Liv­ing abroad gave a Yun­nan na­tive a chance to see her birth­place with new eyes. In a new book, ZhangMei re­con­nects with the places and peo­ple she loves through a hunk of pork she once took for granted, she tell­sMike Peters.

China Daily (USA) - - LIFE - Con­tact the writer at michaelpeters@chi­nadaily.com.cn

ike au­thor ZhangMei, I am fas­ci­nated by Chief Li, the eth­nic Bai leader of the Stone Dragon Vil­lage. It’s a tiny place, with about a thou­sand folks tucked into the moun­tains near Dali in Yun­nan prov­ince.

Chief Li’s po­si­tion sug­gests he’s a small-town bu­reau­crat, but as I read Zhang’s new book, Trav­els Through Dali With a Leg of Ham, a dif­fer­ent pic­ture emerges. Chief Li sees him­self in charge not of a place or its peo­ple, but its mu­sic. He tell­sZhang, and clearly any­one else who asks, that he is known as the “FolkMu­sic King”.

Zhang is on a tour as lit­eral as the ti­tle of her book: In the first chap­ter, she pro­cures a leg of the tra­di­tion­ally hand-cured ham that she re­mem­bers from her child­hood in Dali. Fifty page­sanda fewrecipes later, she­and three col­leagues ar­rive in Jianchuan county ea­ger to share the ham with lo­cal cheese mak­ers, the “pickle lady” ofWeis­han, a Span­ish chef at a Dali farm restau­rant, and re­gion­ally known folksingers like Chief Li.

First, Chief Li yields the stage — the con­crete yard of the gov­ern­ment of­fice — to en­er­getic young singers and dancers of the vil­lage. But soon he fetches a color­ful waist­coat and his gui­tar, and sings a song about love. “His vo­cal chords let loose,” Zhang writes, “re­veal­ing a rich, grav­elly voice im­bued with sad­ness, wis­dom and ro­mance. The façade of gov­ern­ment for­mal­ity dis­ap­pears.”

Next comes a song called TheMud Fish. The words are those of a fish that is about to be eaten, but the song is metaphor­i­cal, a lament about the plight of a hum­ble farmer.

As Zhang re­counts from this song­burst: “He might be a lit­tle fish, Chief Li sings, but at least his bones will scratch the throats of his mas­ters on the way down.”

I thought this was a book about ham, you are prob­a­bly think­ing — and you are right. But for Zhang, ham is some­thing of a metaphor too, a sym­bol of or­di­nary life in her birth­place and the or­di­nary peo­ple who shape the cul­ture in sleepy vil­lages not far from tourist hot spots like Dali Old Town.

As a teenager, Zhang was bored by the “per­fect” cli­mate and the slow pace of Yun­nan, and couldn’t wait to es­cape to the en­ergy and bright lights of the world be­yond. Her es­cape be­gan in the United States with her ac­cep­tance at Har­vard Busi­ness School and then a job as a con­sul­tant forMcKin­sey.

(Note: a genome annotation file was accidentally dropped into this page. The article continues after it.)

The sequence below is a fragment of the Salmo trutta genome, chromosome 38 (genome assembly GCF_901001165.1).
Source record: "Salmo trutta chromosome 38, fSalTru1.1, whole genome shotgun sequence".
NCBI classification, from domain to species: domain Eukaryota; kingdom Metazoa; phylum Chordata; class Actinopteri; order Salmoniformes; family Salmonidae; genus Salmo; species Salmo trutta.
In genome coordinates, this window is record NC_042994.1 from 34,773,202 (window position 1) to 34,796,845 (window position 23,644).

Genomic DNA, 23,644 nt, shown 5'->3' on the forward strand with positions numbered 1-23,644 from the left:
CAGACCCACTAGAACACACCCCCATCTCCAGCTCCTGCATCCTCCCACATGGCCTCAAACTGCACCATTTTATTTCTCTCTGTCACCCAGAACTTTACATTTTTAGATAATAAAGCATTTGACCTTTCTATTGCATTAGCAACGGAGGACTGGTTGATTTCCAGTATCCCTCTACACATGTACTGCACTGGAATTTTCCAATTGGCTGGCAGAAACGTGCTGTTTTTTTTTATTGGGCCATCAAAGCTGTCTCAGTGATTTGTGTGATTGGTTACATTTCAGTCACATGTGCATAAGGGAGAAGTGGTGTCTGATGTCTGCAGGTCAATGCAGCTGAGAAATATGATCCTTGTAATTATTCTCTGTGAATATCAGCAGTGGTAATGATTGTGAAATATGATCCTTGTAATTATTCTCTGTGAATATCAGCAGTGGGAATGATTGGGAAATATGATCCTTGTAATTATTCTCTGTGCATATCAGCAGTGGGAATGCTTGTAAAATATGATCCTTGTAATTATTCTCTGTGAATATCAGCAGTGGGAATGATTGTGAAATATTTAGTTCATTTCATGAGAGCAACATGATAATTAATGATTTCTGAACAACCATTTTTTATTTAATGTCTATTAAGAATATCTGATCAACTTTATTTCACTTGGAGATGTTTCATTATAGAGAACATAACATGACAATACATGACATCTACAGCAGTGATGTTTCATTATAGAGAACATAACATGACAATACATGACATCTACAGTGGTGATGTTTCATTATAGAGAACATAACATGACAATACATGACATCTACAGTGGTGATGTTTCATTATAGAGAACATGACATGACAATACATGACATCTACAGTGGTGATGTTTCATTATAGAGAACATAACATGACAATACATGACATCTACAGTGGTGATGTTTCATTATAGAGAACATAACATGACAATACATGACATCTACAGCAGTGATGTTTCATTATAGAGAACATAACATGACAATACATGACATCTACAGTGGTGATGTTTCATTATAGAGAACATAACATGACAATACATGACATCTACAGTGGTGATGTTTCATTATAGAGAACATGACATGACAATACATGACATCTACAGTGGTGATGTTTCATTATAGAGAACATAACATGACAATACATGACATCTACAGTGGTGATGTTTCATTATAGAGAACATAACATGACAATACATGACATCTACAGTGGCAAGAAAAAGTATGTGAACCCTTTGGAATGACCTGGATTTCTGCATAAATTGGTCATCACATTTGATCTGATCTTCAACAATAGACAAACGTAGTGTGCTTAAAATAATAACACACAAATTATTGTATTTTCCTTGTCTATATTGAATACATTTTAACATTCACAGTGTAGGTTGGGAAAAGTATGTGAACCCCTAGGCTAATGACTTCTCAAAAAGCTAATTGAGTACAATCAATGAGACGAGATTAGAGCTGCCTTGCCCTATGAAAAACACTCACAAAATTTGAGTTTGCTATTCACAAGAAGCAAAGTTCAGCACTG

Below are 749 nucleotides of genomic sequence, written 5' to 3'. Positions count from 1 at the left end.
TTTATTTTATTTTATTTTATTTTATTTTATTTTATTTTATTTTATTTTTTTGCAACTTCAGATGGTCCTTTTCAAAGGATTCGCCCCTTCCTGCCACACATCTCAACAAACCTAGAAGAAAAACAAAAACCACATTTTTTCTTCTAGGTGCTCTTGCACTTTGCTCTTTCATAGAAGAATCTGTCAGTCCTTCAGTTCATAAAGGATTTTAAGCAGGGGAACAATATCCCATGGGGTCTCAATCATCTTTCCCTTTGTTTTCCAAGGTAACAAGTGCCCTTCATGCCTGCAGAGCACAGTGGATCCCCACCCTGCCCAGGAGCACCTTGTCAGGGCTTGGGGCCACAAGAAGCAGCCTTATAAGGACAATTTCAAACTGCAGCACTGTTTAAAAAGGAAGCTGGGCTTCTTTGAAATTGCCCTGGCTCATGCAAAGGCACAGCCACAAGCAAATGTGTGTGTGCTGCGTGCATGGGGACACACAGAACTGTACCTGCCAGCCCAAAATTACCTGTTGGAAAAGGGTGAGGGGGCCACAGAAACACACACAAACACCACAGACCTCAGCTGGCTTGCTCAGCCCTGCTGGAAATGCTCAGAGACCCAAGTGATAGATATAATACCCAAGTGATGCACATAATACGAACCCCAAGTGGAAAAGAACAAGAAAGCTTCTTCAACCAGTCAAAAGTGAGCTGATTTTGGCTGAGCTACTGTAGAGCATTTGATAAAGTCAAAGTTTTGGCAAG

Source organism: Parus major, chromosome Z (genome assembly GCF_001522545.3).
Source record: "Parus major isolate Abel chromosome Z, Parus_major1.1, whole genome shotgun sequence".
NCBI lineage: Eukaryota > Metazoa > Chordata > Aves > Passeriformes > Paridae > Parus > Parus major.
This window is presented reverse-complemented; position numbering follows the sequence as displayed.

At a re­cent talk, Zhang got a laugh from a book­store crowd when she de­scribed her first en­counter with a bland ham-and-cheese sand­wich in the US.

“This ask­ing.

One day, her Amer­i­can fa­ther-in­law­shipped a whole smoked ham to her, and she was stunned as she nib­bled at slices of the rich, salty meat. It was a Vir­ginia ham, a fa­mous prod­uct of that US state, and quite like the ham she knewfrom home.

Since then she has trav­eled the world, dis­cov­er­ing Iberico ham in Spain and Parma ham in Italy and many more. But what she re­mem­bers most was shar­ing those foods with lo­cals and hear­ing their sto­ries — the sort of ex­pe­ri­ence she has tried to cap­ture in the travel com­pany she later founded, Wild China.

“When peo­ple first be­gin to travel,” she says, “they tend to col­lect des­ti­na­tions— to­go­toas­man­y­places as­they can. Sortof like col­lect­ing stamps. But even­tu­ally travel be­comes more than get­ting a selfie at the GreatWall or the Eif­fel Tower: Peo­ple want to ex­pe­ri­ence lo­cal life­styles that are very dif­fer­ent from their own.”

While trav­el­ers may en­counter lan­guage and cul­ture bar­ri­ers, she says, they have one thing in com­mon with peo­ple any­where in the world. “They eat,” she says, grin­ning. That gave her the start­ing point for a book she had long wanted to write about her na­tive Yun­nan.

She shakes her head quick­ly­when I ask if she had been on a mis­sion to re­live her child­hood.

“When you go back to a place, whether it’s home or an­other place that you have loved, it’s a chance to look at it with new eyes. Visu­ally, Yun­nan has changed so much that it looked very dif­fer­ent.

“But the smells and tastes — the cook­ing, the herb har­vest­ing, those were straight out ofmy child­hood.”

Each time she re­turns to Yun­nan, she says, she re­mem­bers a Chi­nese say­ing: “When you are ac­tu­ally liv­ing in the moun­tain, you can’t re­ally see the beauty of the moun­tain, but when you step away you see the grand­ness.” is ham?” she re­mem­bers


Top: Tra­di­tion­ally hand-cured ham hung out­side a wooden house in Jianchuan county, Dali pre­fec­ture. Above: A street in Dali re­tains its orig­i­nal looks.

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